15.  DEW said on June 12, 2014

Nature bats last

16.  Tim said on June 13, 2014

AGW is nonsense. The whole solar system is heating up. And, it appears the whole solar system may be heating up from the inside out. We simply don't really understand much of anything that drives these major cyclical factors. But, I could easily see a causative or correlative effect of the sun becoming weak and the planet's heating up from the inside out to compensate. Because that is exactly what is happening.

But, the science is settled. Humans cause AGW. lol. Too bad 500,000 years of ice core samples prove CO2 is a lagging indicator to climate or a dependent variable. The science on this was settled long ago. It's not CO2 and it's not humans.

17.  garhighway said on June 13, 2014

Those who want to use this to cast doubt on global warming are missing the point: the fact that geothermal is making a mild contribution to warming under the ice doesn't mean that AGW isn't also contributing to ice melt, and the ratio of their contributions is heavily weighted towards AGW.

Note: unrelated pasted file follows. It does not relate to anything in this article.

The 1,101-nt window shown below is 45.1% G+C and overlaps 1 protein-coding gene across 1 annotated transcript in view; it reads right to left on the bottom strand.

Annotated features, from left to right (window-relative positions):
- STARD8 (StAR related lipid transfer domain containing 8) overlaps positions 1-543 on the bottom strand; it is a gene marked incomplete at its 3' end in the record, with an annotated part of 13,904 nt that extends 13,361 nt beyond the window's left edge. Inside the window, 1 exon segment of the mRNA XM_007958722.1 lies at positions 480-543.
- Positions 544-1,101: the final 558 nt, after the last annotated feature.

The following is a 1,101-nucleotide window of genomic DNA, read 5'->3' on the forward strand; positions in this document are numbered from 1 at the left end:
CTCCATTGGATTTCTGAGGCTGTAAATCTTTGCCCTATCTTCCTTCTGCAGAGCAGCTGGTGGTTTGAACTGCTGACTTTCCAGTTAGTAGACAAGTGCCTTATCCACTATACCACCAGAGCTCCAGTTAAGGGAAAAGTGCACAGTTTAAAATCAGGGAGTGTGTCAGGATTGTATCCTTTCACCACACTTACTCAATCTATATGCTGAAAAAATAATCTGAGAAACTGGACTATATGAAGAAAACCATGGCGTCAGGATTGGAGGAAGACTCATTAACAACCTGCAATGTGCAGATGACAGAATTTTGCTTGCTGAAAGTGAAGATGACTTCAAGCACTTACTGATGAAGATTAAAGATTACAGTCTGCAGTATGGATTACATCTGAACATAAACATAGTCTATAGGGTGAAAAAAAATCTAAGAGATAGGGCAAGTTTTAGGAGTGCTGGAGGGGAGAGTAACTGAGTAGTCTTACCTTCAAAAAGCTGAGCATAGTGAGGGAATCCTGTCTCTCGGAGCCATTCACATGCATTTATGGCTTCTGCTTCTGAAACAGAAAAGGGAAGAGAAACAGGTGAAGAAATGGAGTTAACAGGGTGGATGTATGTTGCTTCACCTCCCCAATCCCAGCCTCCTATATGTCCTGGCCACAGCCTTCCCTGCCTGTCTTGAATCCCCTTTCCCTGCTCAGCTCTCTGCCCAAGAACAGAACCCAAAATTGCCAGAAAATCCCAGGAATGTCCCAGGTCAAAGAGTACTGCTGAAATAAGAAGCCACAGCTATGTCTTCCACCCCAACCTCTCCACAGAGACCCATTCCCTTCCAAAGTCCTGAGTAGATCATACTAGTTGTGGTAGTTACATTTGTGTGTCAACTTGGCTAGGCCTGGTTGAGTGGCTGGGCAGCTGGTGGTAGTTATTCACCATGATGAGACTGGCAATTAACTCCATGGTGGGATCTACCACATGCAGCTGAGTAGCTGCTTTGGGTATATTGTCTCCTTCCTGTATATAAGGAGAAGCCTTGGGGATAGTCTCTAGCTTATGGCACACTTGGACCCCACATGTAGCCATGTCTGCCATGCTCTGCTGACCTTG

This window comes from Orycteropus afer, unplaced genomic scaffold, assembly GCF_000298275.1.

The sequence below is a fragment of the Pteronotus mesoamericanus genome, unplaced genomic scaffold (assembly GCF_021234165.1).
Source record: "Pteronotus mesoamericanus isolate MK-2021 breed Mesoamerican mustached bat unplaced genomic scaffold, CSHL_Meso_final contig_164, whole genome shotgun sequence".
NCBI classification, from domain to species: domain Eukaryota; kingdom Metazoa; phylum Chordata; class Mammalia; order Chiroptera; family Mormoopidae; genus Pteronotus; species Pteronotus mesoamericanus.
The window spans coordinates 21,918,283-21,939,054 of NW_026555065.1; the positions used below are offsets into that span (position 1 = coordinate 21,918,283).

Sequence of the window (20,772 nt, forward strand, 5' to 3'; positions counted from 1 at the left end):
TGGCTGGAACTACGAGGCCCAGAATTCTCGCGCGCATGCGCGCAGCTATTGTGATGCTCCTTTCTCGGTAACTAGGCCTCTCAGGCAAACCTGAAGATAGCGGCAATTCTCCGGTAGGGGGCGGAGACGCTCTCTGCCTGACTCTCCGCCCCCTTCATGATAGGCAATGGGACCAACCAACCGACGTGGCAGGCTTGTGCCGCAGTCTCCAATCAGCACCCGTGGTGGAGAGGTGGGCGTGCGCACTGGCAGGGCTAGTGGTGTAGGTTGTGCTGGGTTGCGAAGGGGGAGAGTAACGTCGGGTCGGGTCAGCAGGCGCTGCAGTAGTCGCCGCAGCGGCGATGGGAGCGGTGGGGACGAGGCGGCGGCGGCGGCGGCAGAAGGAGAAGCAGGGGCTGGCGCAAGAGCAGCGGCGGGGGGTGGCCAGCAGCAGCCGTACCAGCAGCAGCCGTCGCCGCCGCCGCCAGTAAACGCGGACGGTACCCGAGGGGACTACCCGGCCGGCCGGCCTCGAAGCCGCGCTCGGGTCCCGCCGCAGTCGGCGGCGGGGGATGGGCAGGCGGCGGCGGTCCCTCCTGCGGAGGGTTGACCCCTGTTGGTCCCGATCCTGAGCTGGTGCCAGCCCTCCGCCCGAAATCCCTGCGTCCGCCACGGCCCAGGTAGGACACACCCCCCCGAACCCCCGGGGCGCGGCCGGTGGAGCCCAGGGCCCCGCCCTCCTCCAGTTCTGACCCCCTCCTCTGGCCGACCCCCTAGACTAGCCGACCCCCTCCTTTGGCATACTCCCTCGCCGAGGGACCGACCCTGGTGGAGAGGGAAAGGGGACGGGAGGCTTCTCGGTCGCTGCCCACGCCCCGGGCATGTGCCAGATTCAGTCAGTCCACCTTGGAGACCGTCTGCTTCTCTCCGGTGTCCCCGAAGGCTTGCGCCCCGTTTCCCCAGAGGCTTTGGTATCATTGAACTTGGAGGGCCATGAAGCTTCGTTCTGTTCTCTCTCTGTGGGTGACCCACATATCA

18.  Luke Anderson said on June 13, 2014

You people realize that there are two separate references to 'a warming ocean,' in the article? You do also realize that the effect of geothermal heat on this glacier is in no way evidence that the overall global climate isn't changing?

I have a microwave in my home. Sometimes I use it to make pizza rolls. When I bite into one and it's too hot I don't turn to my wife and say, "The Sun didn't heat these pizza rolls up! Our microwave did! The Sun doesn't exist!"

19.  John Christian said on June 15, 2014 matter what others might believe or feel, this news story is still fantastic, and it doesn't take away from all the good, solid, and worthy that many researchers, et al., in different fields. Believe it or not such a phenomenon as evolution does exist -- we evolve the minute we are born -- we and our wonderful planet evolves constantly and in many ways -- everything and every creature are effected. Its happening right here in our own backyard -- I invite you to come take a ride with me and my adorable wife and well-behaved hard studying magnificent children on our wonderful Miami-style power boat on Lake Travis and we can stop for yummy fish tacos at one of the shoreline cafes...we have plenty of sun block (ugh!)....

20.  Robert V. said on June 16, 2014